Tia Mowry-Hardrict Shares How Loss of Sister Tamera Mowry-Housley's Niece 'Brought Everybody Closer Together' (Exclusive)

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Tia Mowry-Hardrict Shares How Loss of Sister Tamera Mowry-Housley's Niece 'Brought Everybody Closer Together' (Exclusive)

Man Mauled by Bear and Bitten by Snake Survives Shark Attack

He is either the luckiest or unluckiest man in the world.

Dylan McWilliams, a 20-year-old from Colorado, is the luckiest unlucky man in the world after surviving a bear attack, a bite from a rattlesnake and then having escaped the jaws of a tiger shark all while backpacking across the United States and Canada for the past few years.

“It's kind of crazy," Dylan told the BBC. "I don't seem to have a lot of luck but it's kind of lucky in unlucky situations."

McWilliams’s latest brush with death came while he was enjoying the waves Thursday morning in Kauai and felt something brush his leg.

“I saw the shark underneath me. I started kicking at it - I know I hit it at least once - and swam to shore as quickly as I could," he recalled.

He managed to make it to shore before the blood could attract anymore sharp-toothed predators in the water. The shark, believed to have been a tiger shark between six and eight feet, left bite marks on McWilliams’s leg, which required seven stitches.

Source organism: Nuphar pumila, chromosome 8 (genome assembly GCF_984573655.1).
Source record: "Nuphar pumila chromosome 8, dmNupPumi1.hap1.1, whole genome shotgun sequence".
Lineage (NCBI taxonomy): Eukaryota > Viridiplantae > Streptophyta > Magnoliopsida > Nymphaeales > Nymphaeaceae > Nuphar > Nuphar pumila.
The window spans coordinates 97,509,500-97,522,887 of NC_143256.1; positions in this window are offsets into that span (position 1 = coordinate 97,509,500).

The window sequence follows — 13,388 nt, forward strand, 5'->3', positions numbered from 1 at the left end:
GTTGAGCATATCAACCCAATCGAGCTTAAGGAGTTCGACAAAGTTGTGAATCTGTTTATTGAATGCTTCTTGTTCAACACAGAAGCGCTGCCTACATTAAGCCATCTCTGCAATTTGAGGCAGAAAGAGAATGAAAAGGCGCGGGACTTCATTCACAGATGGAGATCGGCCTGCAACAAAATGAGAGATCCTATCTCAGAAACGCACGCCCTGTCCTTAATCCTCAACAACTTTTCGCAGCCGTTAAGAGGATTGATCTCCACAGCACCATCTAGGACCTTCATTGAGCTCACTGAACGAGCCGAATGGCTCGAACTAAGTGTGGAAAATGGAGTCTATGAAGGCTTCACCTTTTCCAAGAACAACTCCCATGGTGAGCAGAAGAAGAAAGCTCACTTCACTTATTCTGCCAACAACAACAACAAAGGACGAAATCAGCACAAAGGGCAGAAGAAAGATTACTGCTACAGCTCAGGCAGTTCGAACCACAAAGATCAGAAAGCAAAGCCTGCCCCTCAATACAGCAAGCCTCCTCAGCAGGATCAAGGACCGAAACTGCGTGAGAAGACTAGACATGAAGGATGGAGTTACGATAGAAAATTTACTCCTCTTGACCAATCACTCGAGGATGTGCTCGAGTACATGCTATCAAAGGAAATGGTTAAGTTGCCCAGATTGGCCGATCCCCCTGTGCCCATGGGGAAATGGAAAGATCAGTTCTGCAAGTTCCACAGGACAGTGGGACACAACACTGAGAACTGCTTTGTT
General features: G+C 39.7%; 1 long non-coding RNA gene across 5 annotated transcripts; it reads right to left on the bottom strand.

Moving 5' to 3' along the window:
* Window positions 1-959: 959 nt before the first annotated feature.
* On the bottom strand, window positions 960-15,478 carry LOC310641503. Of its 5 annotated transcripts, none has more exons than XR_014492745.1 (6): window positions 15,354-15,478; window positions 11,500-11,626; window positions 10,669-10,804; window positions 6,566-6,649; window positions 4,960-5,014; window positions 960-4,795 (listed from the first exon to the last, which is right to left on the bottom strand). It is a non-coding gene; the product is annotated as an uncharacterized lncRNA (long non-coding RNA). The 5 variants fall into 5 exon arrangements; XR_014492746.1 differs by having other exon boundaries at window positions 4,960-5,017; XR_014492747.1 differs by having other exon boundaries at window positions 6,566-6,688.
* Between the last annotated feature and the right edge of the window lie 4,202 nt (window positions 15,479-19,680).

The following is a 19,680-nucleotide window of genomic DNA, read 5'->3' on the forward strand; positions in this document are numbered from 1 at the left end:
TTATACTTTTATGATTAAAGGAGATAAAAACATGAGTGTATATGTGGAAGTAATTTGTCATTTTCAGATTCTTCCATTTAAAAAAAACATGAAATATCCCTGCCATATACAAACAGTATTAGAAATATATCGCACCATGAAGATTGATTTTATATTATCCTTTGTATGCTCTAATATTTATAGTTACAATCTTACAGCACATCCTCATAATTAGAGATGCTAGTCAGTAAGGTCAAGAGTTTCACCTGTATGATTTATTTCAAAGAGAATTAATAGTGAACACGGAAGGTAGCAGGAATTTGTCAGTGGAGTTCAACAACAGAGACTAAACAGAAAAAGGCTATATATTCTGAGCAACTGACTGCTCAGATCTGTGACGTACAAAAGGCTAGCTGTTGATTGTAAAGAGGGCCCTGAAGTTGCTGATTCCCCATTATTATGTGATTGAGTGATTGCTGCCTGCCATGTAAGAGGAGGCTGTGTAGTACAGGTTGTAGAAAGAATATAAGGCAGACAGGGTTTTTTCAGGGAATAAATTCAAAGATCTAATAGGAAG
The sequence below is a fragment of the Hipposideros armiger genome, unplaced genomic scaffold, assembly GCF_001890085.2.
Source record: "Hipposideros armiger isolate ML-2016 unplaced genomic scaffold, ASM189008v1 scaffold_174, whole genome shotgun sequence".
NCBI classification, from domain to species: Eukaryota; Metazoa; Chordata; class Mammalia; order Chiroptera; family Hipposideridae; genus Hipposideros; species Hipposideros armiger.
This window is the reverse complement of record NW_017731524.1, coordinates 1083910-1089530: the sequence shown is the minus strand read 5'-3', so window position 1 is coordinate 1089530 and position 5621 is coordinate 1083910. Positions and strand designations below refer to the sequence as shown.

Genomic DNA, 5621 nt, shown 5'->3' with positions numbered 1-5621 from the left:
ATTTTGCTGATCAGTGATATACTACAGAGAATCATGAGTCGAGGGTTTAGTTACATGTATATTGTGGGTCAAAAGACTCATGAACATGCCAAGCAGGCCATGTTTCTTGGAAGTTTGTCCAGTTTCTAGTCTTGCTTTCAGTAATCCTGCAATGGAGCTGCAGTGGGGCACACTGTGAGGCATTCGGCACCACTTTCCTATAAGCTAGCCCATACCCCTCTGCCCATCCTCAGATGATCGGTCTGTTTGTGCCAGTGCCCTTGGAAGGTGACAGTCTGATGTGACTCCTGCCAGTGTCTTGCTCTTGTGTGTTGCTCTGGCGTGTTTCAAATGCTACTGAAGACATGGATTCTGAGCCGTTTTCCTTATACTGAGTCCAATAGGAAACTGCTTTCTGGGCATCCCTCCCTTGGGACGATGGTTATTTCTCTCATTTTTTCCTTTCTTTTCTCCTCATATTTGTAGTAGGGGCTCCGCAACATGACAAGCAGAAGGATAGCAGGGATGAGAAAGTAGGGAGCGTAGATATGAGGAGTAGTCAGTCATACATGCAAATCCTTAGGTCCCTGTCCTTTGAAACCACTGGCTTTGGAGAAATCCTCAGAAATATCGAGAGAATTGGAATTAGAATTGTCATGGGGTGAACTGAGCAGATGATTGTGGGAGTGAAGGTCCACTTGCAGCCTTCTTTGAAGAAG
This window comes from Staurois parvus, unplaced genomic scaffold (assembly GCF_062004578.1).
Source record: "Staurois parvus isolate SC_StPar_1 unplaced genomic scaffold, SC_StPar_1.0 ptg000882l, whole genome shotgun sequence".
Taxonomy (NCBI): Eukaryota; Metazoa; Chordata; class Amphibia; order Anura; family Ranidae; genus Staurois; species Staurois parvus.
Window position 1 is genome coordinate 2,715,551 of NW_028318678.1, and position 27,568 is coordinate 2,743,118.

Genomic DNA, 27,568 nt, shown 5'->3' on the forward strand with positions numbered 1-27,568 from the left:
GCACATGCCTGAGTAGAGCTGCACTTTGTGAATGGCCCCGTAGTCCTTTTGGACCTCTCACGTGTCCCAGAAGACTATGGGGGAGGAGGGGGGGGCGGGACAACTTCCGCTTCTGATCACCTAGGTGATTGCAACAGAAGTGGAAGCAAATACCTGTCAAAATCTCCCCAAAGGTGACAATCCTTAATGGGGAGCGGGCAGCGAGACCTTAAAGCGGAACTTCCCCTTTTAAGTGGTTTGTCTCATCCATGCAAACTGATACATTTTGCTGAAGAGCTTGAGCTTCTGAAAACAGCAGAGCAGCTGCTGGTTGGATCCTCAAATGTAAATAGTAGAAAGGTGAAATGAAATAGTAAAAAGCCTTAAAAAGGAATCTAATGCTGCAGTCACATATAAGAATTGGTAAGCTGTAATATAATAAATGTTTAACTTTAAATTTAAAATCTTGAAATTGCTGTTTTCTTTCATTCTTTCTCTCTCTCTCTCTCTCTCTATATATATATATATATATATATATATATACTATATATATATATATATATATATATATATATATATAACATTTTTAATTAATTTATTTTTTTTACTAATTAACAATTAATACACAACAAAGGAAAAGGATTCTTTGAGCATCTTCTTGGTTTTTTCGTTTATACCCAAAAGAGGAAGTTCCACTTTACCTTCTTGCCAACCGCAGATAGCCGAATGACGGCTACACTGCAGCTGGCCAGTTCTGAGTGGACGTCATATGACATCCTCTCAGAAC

But the shark attack was only one of McWilliams’s run-ins with death.

Last July, while on a camping trip in Colorado, the 20-year-old woke at 4 a.m. to his head clamped in the jaws of a black bear. He began fighting back against the bear, the commotion eventually waking his friends, causing the bear to release him and walk away. His injuries required nine staples to the back of the head, leaving scars and pain when he touches them.

The bear responsible for the attack was captured the following morning by park authorities. After tests confirmed that McWilliams’s blood was under its claws, the bear was put down.

His first run-in with death, however, came three years ago, when a rattlesnake bit him while he was hiking in Utah at the age of 17.

“I was walking down a trail and I thought I kicked a cactus but couldn't see one, and then saw a rattlesnake all coiled up,” McWilliams said.

The then 17-year-old opted not to get to the emergency room because he had only suffered a dry bite.

“There was a little venom so I did get a bit sick for a couple of days.”

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Despite his run of bad luck with wildlife, McWilliams, whose grandfather taught him survival techniques while he was young, is itching to get back to the adventures, saying that he holds no hard feelings over the attacks.

“I've always loved animals and spent as much time with them as I could,” he said. “I don't blame the shark, I don't blame the bear, and I don't blame the rattlesnake."